One night in college, around five years ago, a friend asked what future technology I expected to most transform society in my lifetime. Artificial intelligence? Biotechnology advances?
I suggested the answer would be connected to climate change — a new energy source, perhaps, that would allow us to rapidly transition off of fossil fuels. My friends were dismissive. They didn’t think adapting to climate change would really transform people’s lives. Most of us would barely even notice the switch from one energy source to another.
But as a science major turned climate organizer and environmental journalist, I have come to understand that my friends were wrong. There is no way around the climate problem without a dramatic reordering of every aspect of our lives, from housing to consumer goods to transit to food. Even my prediction was naïve: The solution won’t be a technological silver bullet, but an array of new and old technologies coupled with transformations in our political, economic, and social structures.
Electricity production accounts for only 28 percent of US greenhouse gas emissions. Every coal and gas power plant could be replaced by solar and wind (or nuclear, or even fabled “clean coal”) by 2030 — as the congressional Green New Deal resolution calls for — and we’d still be less than a third of the way to zero emissions. Let’s imagine that we also replaced all oil-powered cars with electric models and souped-up public transit fleets. All of this amounts to a massive infrastructural transformation and a direct challenge to powerful corporations, an epic planning task that would destroy and create jobs while affecting rooftops and commutes across the country. We still wouldn’t be even halfway to zero emissions — in fact, if that’s all we did, we’d be slightly behind the UN’s call for a 45 percent reduction below 2010 levels by 2030.
Another 11 percent of US emissions come from natural gas used for heating and cooking in residential and commercial buildings. To bring this down, we must retrofit existing buildings for efficiency and alternate heating methods, and change how we build new ones. Tackling agriculture emissions (9 percent) requires an end to cheap meat and the introduction of more sustainable — but also more labor-intensive — food production methods without nitrogen-based fertilizers (which emit nitrous oxide, a greenhouse gas more potent than carbon dioxide).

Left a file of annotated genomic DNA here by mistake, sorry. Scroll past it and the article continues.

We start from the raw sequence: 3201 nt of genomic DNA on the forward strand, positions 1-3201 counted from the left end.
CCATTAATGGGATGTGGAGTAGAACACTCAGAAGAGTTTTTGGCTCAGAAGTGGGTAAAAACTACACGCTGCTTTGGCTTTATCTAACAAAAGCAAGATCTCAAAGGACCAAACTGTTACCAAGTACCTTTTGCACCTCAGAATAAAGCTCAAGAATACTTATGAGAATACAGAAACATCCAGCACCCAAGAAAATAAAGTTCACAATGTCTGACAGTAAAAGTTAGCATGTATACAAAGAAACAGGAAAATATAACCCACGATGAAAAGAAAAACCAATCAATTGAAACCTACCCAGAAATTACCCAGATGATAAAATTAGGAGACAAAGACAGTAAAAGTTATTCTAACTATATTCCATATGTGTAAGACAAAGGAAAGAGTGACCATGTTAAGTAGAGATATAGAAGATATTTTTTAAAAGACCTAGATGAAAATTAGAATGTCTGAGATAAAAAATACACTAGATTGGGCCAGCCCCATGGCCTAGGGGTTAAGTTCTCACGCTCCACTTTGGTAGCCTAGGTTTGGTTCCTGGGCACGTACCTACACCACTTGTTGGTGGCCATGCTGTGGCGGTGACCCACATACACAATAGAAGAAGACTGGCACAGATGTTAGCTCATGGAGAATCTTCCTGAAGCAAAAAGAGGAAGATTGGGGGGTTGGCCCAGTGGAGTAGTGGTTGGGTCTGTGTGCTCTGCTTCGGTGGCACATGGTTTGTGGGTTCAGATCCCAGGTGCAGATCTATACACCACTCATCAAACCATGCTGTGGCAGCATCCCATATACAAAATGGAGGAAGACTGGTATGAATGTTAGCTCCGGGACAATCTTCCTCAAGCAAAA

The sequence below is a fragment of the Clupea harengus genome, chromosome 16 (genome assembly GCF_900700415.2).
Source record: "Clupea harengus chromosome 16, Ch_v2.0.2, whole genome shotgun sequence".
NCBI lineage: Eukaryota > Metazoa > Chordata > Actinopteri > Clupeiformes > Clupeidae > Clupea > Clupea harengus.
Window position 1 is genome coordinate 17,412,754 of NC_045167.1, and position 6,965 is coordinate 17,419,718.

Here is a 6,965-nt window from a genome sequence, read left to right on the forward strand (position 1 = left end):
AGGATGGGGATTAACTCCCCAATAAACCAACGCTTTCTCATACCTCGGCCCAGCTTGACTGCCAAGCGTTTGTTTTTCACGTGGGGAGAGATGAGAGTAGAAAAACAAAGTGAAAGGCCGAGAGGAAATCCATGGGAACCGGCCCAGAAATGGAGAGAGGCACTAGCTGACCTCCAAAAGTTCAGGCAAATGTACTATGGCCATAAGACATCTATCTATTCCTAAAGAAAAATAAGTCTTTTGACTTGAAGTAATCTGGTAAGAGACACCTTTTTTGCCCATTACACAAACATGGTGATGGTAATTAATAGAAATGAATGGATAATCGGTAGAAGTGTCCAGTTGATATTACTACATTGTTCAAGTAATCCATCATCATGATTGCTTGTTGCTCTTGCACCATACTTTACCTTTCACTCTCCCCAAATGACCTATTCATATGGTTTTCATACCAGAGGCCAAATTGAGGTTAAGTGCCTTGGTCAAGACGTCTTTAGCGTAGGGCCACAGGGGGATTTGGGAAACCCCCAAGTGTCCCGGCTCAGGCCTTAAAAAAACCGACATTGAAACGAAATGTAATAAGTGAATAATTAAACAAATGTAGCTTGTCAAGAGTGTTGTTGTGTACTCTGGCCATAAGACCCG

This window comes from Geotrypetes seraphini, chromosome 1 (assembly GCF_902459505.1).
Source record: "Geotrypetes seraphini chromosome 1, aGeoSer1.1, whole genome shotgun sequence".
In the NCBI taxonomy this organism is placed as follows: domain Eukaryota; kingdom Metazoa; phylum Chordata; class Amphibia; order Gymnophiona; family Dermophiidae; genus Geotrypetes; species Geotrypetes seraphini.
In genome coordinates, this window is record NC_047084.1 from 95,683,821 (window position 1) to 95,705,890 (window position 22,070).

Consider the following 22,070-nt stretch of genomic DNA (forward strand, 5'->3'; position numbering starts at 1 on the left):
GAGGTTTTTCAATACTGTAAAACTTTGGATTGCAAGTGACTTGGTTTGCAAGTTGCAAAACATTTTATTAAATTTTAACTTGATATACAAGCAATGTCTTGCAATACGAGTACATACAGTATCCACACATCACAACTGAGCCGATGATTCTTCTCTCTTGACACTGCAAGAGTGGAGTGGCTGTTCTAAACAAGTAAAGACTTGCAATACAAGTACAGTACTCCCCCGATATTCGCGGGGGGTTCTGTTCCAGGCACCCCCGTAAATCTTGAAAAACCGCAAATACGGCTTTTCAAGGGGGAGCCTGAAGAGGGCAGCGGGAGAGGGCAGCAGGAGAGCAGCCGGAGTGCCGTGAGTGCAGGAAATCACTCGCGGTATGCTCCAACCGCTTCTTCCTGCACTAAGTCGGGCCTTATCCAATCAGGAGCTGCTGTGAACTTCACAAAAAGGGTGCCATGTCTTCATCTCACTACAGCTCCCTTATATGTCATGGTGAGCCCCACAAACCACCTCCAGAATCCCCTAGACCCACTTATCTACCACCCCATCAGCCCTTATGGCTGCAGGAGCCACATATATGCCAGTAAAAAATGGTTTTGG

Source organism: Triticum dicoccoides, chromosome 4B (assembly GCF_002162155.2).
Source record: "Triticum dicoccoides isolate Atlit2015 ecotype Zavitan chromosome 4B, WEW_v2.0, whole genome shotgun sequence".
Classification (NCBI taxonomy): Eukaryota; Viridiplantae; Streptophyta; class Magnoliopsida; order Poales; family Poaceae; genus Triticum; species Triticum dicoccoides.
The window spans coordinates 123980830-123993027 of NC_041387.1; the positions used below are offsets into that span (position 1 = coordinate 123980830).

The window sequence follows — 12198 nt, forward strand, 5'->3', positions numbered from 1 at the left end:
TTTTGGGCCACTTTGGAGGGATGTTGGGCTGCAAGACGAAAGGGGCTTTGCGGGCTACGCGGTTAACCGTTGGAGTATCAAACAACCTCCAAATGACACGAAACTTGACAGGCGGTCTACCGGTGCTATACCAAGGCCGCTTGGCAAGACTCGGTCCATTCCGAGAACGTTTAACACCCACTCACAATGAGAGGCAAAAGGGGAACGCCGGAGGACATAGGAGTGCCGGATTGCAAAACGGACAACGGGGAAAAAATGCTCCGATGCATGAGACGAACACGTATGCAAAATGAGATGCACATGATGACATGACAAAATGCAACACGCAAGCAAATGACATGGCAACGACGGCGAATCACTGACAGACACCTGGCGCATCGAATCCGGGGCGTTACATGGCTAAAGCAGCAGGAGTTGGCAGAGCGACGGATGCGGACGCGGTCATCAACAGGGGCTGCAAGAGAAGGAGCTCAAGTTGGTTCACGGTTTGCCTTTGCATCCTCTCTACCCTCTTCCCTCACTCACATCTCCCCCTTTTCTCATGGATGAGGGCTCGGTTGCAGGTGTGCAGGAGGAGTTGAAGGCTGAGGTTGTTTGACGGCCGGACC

The final third or so of emissions may be the most difficult: manufacturing and what’s known as “hard to abate” sectors, including cement, steel, aviation, shipping, trucking, and plastics. Now we’re talking about R&D into alternate materials and production methods, localizing supply chains, and replacing disposable consumer goods with reusable alternatives.
The UN calls on the world to eventually reach net-negative emissions. To do so, we must regulate such practices as logging, agriculture, mining, and sprawl that, while currently integral to the economy, destroy forests and other habitat that could otherwise pull carbon from the atmosphere — and then we must create room to restore this habitat. Effective US climate policy must also rethink our role in the world, renegotiating trade deals to encourage more stringent environmental protections and sharing money and technology to allow poorer countries to decarbonize their own economies.
And that’s not to mention the adaptation component: Our farms and cities, refugee protocol and healthcare policies, must be redesigned to weather growing storms, heat waves, disease outbreaks, displacement, and species extinctions.
It’s this massive yet little-discussed scope that inspired me to propose a special issue on climate change at In These Times, the political magazine at which I work. I was adamant that every story in the issue address the problem and its solutions, because over the decades to come, these decisions will shape the stories of all our lives. Whether you are a political activist or a farmer, a steelworker or a stay-at-home parent, the response to the climate crisis will affect what you buy, how you spend your days, how you travel, your job prospects, and your health.
President George H.W. Bush accepted that climate change required action, but insisted that “the American way of life is not up for negotiations.” That way of life, however, is going to change no matter what. It’s crucial that all of us — in our workplaces and neighborhoods, in the streets and in the voting booth — play a role in shaping that change. We could end up with reduced work hours, affordable healthy food, and free buses and trains; or we could end up with mass unemployment, resource shortages, and even societal collapse.
“When you make a fundamental transformation in an economy, the big guys are going to do all right,” said Sen. Ed Markey (D-Mass.), a sponsor of the Green New Deal resolution, in a recent interview with Vox. “It’s the job of the government to make sure that the little guys also get opportunities and protections. That’s the essence of the Green New Deal.”